This project follows the work agenda of the LEED Committee on employment and governance .
This study programme was launched with the publication on Local Management for More Effective Employment Policies in 1998, which identified a relationship between the effectiveness of labour market policies and local governance, defined as the sum of policy co-ordination, adaptation to local conditions and participation of civil society and the private sector in policy design and implementation. Local Management also identified two tools to improve local governance - decentralisation and partnership -, which have been the subject of subsequent work (Decentralising Employment Policy: New Trends and Challenges, 1999; Local Partnerships for Better Governance, 2001 ).
A high-level conference was held in Venice in April 1998 on the decentralisation of the public employment service and the local management of employment policies. It concluded that decentralisation is not a necessary nor a sufficient condition to improving governance. Partner relationships must be established between labour market authorities at regional level and the actors responsible for economic development and social inclusion at local level. As a follow-up, the LEED Commitee decided at its 33rd session, on 20 November 1998 in Sheffield, UK, to explore the role of area-based partnerships in governance and policies.
Partnerships are becoming a popular tool to improve local governance. Networks of partnerships have been set up in almost all OECD countries to tackle issues of economic development, employment, social cohesion and the quality of life. However, working in partnership is not an easy task. It raises a fundamental challenge: that of harmonising public accountability and participatory democracy. Elected officials and public officers are accountableto their constituencies and to the government respectively. Similarly, trade unions and employer representatives are accountable to their own members in the first place. However, civil society and NGOs have little or no accountability. For partnerships to be effective in fostering co-operation and co-ordination, ways must be found to reconcile standard accountability frameworks with the use of collective strategic planning exercises involving various types of actors. It is to address this central challenge that the Study on Local Partnerships was launched.
The OECD conducted a first series of reviews in seven countries (Austria, Belgium/Flanders, Denmark, Finland, Ireland, Italy and the United States) to explore the performances of local and regional partnerships between government, civil society and the private sector in improving governance. The methodology of the study was to identify and compare across countries: i) the mechanisms used by partnerships to pursue their main functions (fostering co-operation, conducting a strategic planning exercise and implementing the strategy) and ii) the methods used by the partnerships and their constituencies to meet a series of conditions for partnership efficiency defined through research work and expert seminars and agreed by the LEED Committee (these are: flexible management frameworks, institutional commitment, social partners assuming local responsibilities, mobilisation, legitimacy and administrative efficiency).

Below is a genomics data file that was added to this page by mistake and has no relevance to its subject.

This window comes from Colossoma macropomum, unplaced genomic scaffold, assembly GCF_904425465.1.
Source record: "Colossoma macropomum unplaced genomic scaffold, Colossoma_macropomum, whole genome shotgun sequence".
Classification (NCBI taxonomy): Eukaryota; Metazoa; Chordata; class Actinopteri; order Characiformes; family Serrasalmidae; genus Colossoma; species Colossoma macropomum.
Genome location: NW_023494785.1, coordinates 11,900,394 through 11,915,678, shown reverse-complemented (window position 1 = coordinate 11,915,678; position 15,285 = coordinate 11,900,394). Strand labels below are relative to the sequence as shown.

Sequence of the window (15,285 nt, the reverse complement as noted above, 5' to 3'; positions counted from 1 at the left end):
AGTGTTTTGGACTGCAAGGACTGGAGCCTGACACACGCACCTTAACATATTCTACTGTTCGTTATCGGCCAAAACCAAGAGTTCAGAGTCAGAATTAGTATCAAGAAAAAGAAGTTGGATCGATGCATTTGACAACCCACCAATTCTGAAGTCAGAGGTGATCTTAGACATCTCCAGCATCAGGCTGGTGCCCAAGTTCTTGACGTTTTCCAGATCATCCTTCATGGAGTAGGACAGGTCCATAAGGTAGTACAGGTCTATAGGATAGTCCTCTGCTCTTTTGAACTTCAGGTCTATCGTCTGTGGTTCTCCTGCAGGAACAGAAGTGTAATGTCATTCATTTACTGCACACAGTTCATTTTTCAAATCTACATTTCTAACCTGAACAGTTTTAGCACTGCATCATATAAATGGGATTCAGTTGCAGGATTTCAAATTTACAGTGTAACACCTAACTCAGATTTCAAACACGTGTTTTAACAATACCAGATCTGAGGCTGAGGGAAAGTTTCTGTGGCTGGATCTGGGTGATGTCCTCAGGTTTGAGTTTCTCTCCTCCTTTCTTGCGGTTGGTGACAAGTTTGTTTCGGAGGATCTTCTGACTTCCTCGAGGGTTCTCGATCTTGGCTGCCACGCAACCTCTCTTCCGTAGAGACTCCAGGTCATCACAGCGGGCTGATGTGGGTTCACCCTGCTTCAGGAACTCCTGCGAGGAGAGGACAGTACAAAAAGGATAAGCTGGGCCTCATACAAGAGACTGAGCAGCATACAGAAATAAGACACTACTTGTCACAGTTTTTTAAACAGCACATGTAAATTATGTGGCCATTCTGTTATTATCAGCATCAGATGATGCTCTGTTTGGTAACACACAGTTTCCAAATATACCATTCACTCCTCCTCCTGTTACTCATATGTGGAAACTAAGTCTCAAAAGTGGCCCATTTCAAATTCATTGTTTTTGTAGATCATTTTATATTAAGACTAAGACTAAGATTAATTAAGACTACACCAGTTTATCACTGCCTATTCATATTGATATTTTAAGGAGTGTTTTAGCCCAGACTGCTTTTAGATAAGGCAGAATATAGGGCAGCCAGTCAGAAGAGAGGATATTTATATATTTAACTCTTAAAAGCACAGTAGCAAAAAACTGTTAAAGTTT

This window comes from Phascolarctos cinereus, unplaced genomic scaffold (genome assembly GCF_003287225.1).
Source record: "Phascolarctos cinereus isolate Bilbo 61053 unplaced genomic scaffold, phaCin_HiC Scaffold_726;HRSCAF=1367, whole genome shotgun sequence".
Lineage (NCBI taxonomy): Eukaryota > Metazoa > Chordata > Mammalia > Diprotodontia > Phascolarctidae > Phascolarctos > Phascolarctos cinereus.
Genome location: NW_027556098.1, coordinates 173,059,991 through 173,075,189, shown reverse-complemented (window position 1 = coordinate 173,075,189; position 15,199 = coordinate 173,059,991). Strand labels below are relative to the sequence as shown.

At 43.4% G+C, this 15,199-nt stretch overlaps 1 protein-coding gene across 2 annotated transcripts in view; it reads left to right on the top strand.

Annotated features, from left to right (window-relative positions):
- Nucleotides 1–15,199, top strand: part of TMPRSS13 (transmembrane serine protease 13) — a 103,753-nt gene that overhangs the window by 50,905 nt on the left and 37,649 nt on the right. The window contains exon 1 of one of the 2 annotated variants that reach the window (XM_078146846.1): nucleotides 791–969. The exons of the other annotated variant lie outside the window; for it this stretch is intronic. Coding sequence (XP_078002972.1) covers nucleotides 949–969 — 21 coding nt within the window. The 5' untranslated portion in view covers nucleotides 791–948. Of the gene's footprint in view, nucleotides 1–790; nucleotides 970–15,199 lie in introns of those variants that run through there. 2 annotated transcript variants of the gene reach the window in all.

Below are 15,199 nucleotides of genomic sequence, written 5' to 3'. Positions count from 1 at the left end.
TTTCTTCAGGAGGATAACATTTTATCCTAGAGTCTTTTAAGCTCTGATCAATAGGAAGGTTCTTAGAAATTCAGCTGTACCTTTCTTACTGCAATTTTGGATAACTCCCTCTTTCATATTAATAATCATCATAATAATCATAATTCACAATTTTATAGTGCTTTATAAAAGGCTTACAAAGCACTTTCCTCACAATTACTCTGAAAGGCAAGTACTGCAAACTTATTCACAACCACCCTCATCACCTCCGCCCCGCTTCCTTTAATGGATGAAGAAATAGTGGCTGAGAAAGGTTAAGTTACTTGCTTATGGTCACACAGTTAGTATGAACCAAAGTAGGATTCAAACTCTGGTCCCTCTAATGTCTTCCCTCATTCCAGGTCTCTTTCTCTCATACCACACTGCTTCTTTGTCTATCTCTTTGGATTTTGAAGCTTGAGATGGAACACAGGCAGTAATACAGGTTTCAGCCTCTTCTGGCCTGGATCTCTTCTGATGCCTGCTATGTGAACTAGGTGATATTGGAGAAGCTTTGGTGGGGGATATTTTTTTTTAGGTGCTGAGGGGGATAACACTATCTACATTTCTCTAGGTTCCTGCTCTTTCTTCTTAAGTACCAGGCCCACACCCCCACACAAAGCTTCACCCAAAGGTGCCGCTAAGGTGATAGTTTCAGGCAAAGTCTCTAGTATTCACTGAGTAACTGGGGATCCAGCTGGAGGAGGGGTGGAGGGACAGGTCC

The analysis of the partnership mechanisms and of the problems encountered in meeting the efficiency conditions shed light on three main challenges that partnerships are facing: (i) the inconsistencies in the national policy framework and weak vertical co-ordination; (ii) a narrow approach to policy implementation taken by public services seeking to maximise efficiency in service delivery; and (iii) weaknesses in accountability due to blurred lines of responsibility.
In response to these obstacles, the Study proposes the Strategy to Improve Governance through Partnerships, a series of 20 recommendations meant to increase institutional commitment to cross-sector strategies, reduce compartmentalisation of public services, and strengthen accountability in partnerships (results are published in Local Partnerships for Better Governance, 2001 ).
A second round has now been completed. Participating countries include: Belgium (Walloon region), the Czech Republic, Mexico, Norway, Spain and Sweden. In addition to identifying thecontribution, mechanisms and obstacles of partnerships, the work carried out as part of the second phase aimed to identify indicators of governance that would both be applicable to partnerships and suit public accountability frameworks. This follows up one of the recommendations of the first phase on the need to evaluate partnerships in terms of governance outcomes rather than policy results.
As for the first phase, in each country (or region), a team of experts led by the OECD Secretariat meets local, regional and national organisations from the public, private and civil-society sectors in pre-selected areas. Interviews and research are conducted following a methodology adopted by the LEED Committee. A report is then prepared and discussed in a national/regional seminar. The report is published as part of an OECD publication.
Advice on the project is provided by an ad hoc advisory committee of research institutes, government administrations and agencies involved in partnerships. All material prepared within the framework of the Study is also reviewed by a panel of experts.
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